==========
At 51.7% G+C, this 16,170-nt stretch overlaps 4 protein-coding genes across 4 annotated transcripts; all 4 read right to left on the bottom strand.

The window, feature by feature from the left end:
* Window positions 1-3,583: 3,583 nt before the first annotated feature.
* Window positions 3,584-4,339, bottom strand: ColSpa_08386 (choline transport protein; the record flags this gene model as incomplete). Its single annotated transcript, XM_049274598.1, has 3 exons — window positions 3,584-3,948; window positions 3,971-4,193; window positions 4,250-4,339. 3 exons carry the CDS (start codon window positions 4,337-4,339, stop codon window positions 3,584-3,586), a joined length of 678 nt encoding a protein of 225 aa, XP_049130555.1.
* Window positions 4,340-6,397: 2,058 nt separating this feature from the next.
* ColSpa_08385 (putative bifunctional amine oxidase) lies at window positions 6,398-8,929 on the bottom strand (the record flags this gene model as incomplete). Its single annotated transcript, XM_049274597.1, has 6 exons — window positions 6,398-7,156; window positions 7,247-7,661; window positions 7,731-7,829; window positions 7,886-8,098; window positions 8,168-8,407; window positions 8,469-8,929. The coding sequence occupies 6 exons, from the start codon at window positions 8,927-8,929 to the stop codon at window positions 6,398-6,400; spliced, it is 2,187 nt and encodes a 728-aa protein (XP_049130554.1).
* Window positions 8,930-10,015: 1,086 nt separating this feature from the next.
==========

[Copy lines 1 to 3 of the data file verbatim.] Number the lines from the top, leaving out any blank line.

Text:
At 51.7% G+C, this 16,170-nt stretch overlaps 4 protein-coding genes across 4 annotated transcripts; all 4 read right to left on the bottom strand.

The window, feature by feature from the left end:
* Window positions 1-3,583: 3,583 nt before the first annotated feature.